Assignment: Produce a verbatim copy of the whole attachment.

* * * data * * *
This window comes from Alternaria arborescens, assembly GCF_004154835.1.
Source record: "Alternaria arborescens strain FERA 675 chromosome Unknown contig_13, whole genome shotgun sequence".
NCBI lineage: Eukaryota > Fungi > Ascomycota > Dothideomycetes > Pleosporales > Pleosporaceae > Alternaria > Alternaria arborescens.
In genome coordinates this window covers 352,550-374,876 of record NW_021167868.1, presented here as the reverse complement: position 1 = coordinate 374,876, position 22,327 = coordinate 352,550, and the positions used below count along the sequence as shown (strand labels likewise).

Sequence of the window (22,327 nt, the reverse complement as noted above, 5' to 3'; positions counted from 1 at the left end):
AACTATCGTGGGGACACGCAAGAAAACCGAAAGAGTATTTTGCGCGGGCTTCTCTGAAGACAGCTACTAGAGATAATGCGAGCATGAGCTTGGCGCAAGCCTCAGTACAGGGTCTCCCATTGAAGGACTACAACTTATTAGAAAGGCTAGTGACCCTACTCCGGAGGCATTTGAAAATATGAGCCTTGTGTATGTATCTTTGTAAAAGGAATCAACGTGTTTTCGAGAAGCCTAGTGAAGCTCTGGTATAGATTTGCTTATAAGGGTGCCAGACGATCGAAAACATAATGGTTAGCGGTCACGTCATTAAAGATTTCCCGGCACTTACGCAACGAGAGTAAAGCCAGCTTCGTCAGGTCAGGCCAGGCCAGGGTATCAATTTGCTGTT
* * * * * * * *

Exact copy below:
This window comes from Alternaria arborescens, assembly GCF_004154835.1.
Source record: "Alternaria arborescens strain FERA 675 chromosome Unknown contig_13, whole genome shotgun sequence".
NCBI lineage: Eukaryota > Fungi > Ascomycota > Dothideomycetes > Pleosporales > Pleosporaceae > Alternaria > Alternaria arborescens.
In genome coordinates this window covers 352,550-374,876 of record NW_021167868.1, presented here as the reverse complement: position 1 = coordinate 374,876, position 22,327 = coordinate 352,550, and the positions used below count along the sequence as shown (strand labels likewise).

Sequence of the window (22,327 nt, the reverse complement as noted above, 5' to 3'; positions counted from 1 at the left end):
AACTATCGTGGGGACACGCAAGAAAACCGAAAGAGTATTTTGCGCGGGCTTCTCTGAAGACAGCTACTAGAGATAATGCGAGCATGAGCTTGGCGCAAGCCTCAGTACAGGGTCTCCCATTGAAGGACTACAACTTATTAGAAAGGCTAGTGACCCTACTCCGGAGGCATTTGAAAATATGAGCCTTGTGTATGTATCTTTGTAAAAGGAATCAACGTGTTTTCGAGAAGCCTAGTGAAGCTCTGGTATAGATTTGCTTATAAGGGTGCCAGACGATCGAAAACATAATGGTTAGCGGTCACGTCATTAAAGATTTCCCGGCACTTACGCAACGAGAGTAAAGCCAGCTTCGTCAGGTCAGGCCAGGCCAGGGTATCAATTTGCTGTT